“A good example of an interim repair is a bolted-on sheet metal patch. Although we normally don’t like to do this, because when you bolt metal onto a composite structure, it does additional damage,” he explains. “However, another repair method we could use in preparation for a ferry flight is a wet layup, which uses an epoxy material mix and a dry fiberglass or graphite patch that is layered on. That is allowed to cure for a couple of hours, at room temperature—up to temperatures [as high as] 150F. It’s a quick way to do a patch for a ferry flight that doesn’t involve hot bonding, which takes about 5 hr. with temperatures of 250F.”

Fortunately, the trend is toward repairs in place. Henrik Schmutzler, an innovation engineer at Lufthansa Technik in Germany, reports the company is offering “an increasing number of mobile repair solutions” for composite structures. “Most complex repairs are being developed in a manner [so they can]be conducted onsite in the future,” he says. “For example, infusion as substitution for wet layups offers significant advantages for in-field repairs. Furthermore, we are introducing a mobile scarfing system that will enter service in 2016.”

Ed Montalvo, an aircraft maintenance supervisor at Southwest Airlines in Dallas, says the carrier has a number of options available for field-level composite repairs, as specified in the Boeing Structural Repair Manual (SRM), for its all-737 fleet.

“We have been able to perform [most of] the repairs without taking the aircraft out of service or delaying it for a significant period of time,” he says. “If we find that the problem has not been addressed in the SRM, Southwest’s Structures Engineering Group, which is well-versed in composite repair issues, will design a repair that will be sent to Boeing for approval.”

However, as Montalvo points out, most composite repairs resulting from damage in the field are “carryovers,” which means the damage is so minor repairs can be carried over to the next scheduled maintenance event. But if the damage is more severe and cannot wait for a scheduled check, the repair has to be done in the field. This, he says, mandates a clean working environment.

“In the field, even when a hangar is not available, you have to make the extra effort to create a clean working environment, according to what the OEM’s SRM dictates,” says Montalvo. “In some cases, it means you have to improvise some kind of shelter, which our technicians have had to do at times. One way this has been done is to create a tarp using plastic sheeting, which can be positioned over the damaged area, once it has been cleaned.”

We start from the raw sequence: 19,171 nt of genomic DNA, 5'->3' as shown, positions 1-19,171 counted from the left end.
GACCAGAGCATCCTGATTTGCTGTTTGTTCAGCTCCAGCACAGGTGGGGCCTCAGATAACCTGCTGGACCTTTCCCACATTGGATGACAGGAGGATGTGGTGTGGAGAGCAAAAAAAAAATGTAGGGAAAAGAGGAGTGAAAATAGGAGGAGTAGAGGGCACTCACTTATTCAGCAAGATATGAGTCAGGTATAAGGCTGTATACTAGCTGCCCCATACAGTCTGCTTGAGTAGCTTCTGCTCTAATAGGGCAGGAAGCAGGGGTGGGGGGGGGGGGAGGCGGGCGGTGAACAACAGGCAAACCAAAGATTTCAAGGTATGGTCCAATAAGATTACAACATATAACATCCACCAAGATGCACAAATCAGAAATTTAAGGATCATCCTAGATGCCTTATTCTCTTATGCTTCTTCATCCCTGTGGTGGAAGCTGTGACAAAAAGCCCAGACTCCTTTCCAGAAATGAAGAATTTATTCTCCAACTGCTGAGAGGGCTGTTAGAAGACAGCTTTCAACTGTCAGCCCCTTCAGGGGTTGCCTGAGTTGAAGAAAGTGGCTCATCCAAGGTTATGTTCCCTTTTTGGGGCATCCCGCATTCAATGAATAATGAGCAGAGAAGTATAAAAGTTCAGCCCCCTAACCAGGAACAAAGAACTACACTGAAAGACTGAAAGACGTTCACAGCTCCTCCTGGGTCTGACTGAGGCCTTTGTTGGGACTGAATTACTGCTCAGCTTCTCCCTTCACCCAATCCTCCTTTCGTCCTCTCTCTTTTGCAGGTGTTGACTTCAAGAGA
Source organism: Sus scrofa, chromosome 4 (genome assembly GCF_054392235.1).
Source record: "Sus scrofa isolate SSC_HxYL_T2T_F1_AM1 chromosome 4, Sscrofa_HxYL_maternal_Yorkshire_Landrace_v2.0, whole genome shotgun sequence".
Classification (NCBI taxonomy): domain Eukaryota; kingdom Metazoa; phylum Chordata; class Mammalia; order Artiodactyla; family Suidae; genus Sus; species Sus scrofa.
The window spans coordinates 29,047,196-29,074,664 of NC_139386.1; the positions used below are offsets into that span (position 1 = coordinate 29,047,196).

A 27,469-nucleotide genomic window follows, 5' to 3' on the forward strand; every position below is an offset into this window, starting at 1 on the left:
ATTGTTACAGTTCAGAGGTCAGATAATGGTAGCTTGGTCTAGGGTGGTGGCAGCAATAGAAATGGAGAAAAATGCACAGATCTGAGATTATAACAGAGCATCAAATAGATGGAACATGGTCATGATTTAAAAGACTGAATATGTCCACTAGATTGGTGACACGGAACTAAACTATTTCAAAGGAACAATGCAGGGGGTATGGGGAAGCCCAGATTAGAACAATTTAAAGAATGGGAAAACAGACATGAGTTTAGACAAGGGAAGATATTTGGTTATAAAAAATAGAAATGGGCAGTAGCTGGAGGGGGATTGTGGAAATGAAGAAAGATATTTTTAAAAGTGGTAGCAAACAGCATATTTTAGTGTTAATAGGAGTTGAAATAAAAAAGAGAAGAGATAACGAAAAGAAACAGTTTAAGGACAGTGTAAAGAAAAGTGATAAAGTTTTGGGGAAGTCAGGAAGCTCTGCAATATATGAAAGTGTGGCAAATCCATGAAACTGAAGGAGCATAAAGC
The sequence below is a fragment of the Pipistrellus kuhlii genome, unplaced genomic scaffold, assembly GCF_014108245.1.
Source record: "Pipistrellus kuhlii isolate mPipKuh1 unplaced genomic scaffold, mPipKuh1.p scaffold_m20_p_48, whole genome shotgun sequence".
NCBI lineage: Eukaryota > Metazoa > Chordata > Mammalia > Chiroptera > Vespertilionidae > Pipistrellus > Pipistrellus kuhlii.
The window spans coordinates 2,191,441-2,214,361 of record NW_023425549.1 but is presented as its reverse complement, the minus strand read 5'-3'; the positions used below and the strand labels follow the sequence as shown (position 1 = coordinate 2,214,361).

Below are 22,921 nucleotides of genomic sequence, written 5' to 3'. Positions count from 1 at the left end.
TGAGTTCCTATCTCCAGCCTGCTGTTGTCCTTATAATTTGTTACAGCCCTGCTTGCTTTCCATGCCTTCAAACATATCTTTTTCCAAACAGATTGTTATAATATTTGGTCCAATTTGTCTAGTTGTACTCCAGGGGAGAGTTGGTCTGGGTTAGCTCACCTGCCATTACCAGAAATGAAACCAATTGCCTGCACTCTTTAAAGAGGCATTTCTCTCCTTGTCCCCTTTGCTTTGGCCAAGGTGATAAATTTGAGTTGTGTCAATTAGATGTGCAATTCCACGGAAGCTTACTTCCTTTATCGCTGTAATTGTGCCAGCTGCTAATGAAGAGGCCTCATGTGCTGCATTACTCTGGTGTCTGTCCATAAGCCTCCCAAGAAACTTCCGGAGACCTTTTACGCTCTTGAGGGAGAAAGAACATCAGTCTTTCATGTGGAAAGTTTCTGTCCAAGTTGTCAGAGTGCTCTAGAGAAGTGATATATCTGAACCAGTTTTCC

However, even with a tarp in place, ambient temperatures could preclude an outdoor repair. According to Montalvo, if outside temperatures are less than 50F, a heated area is mandated. “Under cold-air conditions, you have to have a hangar because it becomes difficult for a hot bonding machine to generate the temperatures—200-350F—to carry out the repair.”

Montalvo cites continuing developments at Boeing in the direction of new composite repair schemes that will enable operators to get aircraft back into service faster. “We would like to see more composite repair that can be accomplished during an overnight check—within 8 hr. or less,” he says.

In fact, Epperson predicts composites incorporating even greater damage tolerance will make their way into large airframe structures, such as wings and fuselages. However, he cautions that repair-process requirements will likely become much more stringent, given the more complex material formulations that will be involved.

“There will be increased requirements associated with analyzing the damage location and the criticality of the condition of the support substructure at that location on the aircraft,” he says. “The problem is, most airlines today do not have the composite material design allowables data—often proprietary—to be able to proceed with an analysis of their own. That will drive the airlines back to the OEM for approval of the repair size and repair approach methodology.”